Several other Judeo-Persian languages were spoken by in the greater Persian region, extending through all of modern Iran and parts of Afghanistan, the Caucasus, and Central Asia (especially, Uzbekistan and Tajikistan). One example is Judeo-Kashani, which traces its roots to Kashan, a city in central Iran. In the 15th and 16th centuries, Kashan was a major center of Jewish learning, and its Muslim population had a reputation for being relatively tolerant toward Jews. But as Shiism spread across Iran with the development of the Safavid Dynasty from the 16th century onward, harsher policies were adopted with respect to religious minorities, including not only Jews but also Christians and Zoroastrians. Periods of persecution and forced conversion followed, but less so in Kashan than in other Jewish communities of the region, according to historian David Yeroushalmi, who specializes in the history and cultural heritage of Iranian Jewry. For centuries, Kashan’s Jews could engage in Jewish life yet remain partially integrated within the fabric of local urban life. Nonetheless, Jews were outsiders and their language reflected their separation. Initially, the Jews of Kashan spoke a dialect similar to that of their Muslim neighbors, but over time their relative insularity resulted in linguistic divergence marked by the incorporation of Hebrew words, differences in pronunciation, and so on. As with most other Jewish languages, Judeo-Kashani was more conservative than the non‑Jewish dialects that evolved in the same area. (The same thing is true, for example, of Ladino, which preserved many traits of the 15th century Castilian Spanish no longer found in Spanish, such as the sound [dZ] in the middle of hijo ‘son’, pronounced [ixo] in Spanish.)
From the 17th until the 20th century, Kashan was a major trade center known for its silk reeling and weaving. According to Yeroushalmi, “the masses of the Jews were actually lower class” doing menial work. But the changes made by Iran’s new ruler Reza Shah Pahlavi in the 1920s put an end to the relative isolation that had nurtured Judeo-Kashani. The vast majority of the city’s Jews left for Tehran between the 1920s and early 1950s in search of better opportunities. Prior to that dispersion, some 300 Jewish families—roughly 2,500 people—lived in Kashan, the seven synagogues of which earned the town the nickname of Little Jerusalem. But the Jews of Kashan have long since scattered—first to Tehran, and later around the world—and their descendants have adopted different languages. In Tehran, business was done in Persian, groceries were bought in Persian, and lessons were taught in Persian. Uprooted from the place where it had been spoken for centuries, Judeo-Kashani began a steep decline that accelerated after the Ayatollah Khomeini came to power in 1979. Today, virtually the only remaining speakers of Judeo-Kashani are a handful of older Jews who had been born in Kashan, a city that no longer has any Jewish residents. In all likelihood, Judeo-Kashani will soon be extinct.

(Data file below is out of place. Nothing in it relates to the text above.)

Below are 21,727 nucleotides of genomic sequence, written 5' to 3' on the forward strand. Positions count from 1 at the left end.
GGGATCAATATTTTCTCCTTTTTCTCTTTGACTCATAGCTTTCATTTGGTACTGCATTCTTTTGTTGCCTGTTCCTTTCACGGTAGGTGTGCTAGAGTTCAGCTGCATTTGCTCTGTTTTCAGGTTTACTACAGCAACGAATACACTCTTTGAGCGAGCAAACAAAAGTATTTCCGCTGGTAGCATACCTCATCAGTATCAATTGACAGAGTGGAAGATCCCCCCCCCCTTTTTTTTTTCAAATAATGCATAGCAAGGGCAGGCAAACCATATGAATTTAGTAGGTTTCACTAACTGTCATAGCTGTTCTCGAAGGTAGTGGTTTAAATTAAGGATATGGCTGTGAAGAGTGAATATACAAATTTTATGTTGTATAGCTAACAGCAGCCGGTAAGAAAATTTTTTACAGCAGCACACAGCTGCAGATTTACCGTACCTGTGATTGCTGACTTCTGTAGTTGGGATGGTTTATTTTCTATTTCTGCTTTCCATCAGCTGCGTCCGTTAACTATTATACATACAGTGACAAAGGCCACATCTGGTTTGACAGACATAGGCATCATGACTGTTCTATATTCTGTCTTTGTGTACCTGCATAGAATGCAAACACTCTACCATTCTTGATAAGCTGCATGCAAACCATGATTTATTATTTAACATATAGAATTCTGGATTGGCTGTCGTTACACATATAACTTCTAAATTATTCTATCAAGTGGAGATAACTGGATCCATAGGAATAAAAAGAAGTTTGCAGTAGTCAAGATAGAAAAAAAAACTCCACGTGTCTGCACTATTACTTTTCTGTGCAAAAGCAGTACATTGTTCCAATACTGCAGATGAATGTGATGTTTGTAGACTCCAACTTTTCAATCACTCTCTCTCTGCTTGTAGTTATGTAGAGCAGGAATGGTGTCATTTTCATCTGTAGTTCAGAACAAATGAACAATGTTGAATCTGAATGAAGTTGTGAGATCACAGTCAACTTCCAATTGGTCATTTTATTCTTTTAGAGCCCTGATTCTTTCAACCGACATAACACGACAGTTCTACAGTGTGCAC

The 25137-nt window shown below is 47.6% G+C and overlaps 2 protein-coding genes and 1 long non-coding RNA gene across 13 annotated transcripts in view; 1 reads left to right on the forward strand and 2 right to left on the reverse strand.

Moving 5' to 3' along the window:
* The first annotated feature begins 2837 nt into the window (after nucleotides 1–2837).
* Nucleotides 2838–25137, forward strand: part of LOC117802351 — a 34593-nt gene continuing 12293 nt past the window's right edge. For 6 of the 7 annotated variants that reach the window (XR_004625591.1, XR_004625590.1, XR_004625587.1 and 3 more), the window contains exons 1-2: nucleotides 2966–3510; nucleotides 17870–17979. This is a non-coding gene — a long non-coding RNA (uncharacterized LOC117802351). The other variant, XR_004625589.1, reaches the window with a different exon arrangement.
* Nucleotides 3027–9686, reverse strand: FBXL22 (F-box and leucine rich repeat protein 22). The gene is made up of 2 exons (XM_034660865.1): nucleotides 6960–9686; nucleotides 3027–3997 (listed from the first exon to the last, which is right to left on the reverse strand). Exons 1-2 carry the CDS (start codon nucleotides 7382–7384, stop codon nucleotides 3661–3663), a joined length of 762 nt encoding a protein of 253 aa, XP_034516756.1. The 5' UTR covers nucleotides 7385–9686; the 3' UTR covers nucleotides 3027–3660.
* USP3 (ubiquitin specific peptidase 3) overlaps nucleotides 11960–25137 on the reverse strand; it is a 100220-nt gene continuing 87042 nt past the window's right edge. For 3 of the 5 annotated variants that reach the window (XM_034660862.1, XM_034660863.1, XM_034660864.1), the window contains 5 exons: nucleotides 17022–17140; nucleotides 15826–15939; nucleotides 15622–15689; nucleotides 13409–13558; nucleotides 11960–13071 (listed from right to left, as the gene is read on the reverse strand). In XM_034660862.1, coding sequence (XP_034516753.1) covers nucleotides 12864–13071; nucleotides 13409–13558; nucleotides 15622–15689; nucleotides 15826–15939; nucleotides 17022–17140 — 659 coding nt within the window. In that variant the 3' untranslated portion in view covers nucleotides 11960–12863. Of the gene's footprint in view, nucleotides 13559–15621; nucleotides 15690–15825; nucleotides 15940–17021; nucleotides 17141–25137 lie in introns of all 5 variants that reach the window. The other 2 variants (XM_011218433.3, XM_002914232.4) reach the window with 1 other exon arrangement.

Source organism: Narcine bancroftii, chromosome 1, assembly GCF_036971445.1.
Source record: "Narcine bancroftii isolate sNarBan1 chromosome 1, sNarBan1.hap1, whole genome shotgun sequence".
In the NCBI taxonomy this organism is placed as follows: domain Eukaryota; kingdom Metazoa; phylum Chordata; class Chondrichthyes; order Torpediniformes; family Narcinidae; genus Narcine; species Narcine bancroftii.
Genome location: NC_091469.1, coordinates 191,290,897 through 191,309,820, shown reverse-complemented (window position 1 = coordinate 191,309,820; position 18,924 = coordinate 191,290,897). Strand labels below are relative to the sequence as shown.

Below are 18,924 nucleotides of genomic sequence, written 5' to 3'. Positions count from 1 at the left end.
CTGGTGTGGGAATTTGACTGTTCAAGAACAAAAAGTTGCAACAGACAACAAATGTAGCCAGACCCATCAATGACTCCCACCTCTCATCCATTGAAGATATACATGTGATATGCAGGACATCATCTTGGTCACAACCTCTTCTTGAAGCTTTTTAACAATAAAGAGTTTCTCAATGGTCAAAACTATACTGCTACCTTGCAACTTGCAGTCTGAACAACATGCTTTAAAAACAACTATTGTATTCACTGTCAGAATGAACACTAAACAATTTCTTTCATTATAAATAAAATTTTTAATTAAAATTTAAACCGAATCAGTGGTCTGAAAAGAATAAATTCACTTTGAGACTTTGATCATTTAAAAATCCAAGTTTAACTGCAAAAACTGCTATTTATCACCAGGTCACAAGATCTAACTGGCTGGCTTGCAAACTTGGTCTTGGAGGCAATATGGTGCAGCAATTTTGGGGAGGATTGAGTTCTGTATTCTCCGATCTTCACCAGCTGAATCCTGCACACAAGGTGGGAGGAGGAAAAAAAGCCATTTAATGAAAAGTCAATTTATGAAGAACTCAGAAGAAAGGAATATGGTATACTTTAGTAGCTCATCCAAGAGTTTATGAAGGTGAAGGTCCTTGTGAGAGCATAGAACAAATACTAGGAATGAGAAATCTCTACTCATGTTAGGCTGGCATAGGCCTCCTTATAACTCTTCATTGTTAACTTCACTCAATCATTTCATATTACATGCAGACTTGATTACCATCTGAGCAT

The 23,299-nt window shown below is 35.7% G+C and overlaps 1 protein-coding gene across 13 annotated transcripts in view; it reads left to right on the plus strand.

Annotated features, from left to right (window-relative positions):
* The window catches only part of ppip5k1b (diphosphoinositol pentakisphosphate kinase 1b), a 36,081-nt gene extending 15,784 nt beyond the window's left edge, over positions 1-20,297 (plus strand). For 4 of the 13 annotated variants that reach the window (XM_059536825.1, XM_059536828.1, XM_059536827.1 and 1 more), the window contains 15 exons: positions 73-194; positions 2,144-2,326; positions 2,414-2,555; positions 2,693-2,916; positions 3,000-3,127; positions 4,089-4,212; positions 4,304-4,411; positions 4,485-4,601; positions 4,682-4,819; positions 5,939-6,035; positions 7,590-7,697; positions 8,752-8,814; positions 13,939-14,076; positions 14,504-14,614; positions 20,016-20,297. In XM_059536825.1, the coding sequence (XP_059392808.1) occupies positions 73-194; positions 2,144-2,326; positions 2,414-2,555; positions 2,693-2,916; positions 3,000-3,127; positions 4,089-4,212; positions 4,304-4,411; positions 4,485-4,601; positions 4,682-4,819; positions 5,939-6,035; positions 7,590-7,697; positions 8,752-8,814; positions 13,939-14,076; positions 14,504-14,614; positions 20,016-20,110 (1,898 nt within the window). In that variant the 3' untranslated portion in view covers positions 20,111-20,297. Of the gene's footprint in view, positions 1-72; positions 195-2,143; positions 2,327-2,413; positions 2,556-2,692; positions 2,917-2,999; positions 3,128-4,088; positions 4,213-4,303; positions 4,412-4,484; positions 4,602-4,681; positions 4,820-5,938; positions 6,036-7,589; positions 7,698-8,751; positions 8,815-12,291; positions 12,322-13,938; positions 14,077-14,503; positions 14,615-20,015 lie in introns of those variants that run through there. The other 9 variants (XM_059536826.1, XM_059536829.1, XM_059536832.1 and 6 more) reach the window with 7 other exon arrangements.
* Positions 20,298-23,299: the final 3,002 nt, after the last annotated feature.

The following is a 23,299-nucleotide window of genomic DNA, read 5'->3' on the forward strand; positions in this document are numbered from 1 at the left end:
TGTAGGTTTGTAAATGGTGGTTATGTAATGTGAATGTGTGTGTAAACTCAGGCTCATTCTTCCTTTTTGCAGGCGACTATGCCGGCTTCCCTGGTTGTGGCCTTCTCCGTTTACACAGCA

As the last speakers of Judeo-Kashani and other endangered Jewish tongues are entering their twilight years, the need to document these languages has become more urgent. Linguists in Brazil, the United States, and Israel are trying to record these endangered Jewish languages, before they disappear forever. In Israel, a major efforts to document Judeo-Malayalam, from southern India, is currently underway. But the biggest such project has been recently launched in the United States by the Endangered Language Alliance, whose goal is to document the Jewish languages spoken in New York, home to at least seven endangered Jewish languages, including a Judeo-Persian dialect from Isfahan, distinct from Judeo-Kashani. Scholars working on this project film and record interviews with speakers telling stories, speaking, and singing songs, transcribe what they hear and write up the grammars. Yet a major gap separates documentation and preservation. “Preservation can be only done by the speakers themselves,” said Habib Borjian, a specialist in the history of Iranian dialects and languages including Judeo-Kashani, “not much can be done by an outsider”.
Fortunately, linguistic documentation, preservation, and revival is no longer limited to a few scholars. Increasing numbers of young Israelis are joining the revival of Yiddish and other Jewish languages and dialects, looking for their roots. Currently, four out of five Israeli universities have centers for Yiddish studies. However, as successful as these programs are, their achievements are a far cry from a true language revival because a language is considered living only if it has native speakers, that is people who acquire it as babies from their parents. It is this intergenerational transmission that keeps a language alive. And it is this chain that was broken for most Jewish languages, such as Yiddish or Judeo-Kashani, several generations ago. One can only hope that some of these endangered Jewish languages will repeat the feat of Hebrew and be successfully revived and maintained. But as the Yiddish expression goes: “Fun glik tsum umglik iz nor a shpan; fun umglik tsum glik iz a shtik veg” (From a fortune to misfortune is but a short span; from misfortune to fortune is a long way).
*Ladino is not to be confused with Ladin, a group of Romance dialects spoken in northern Italy.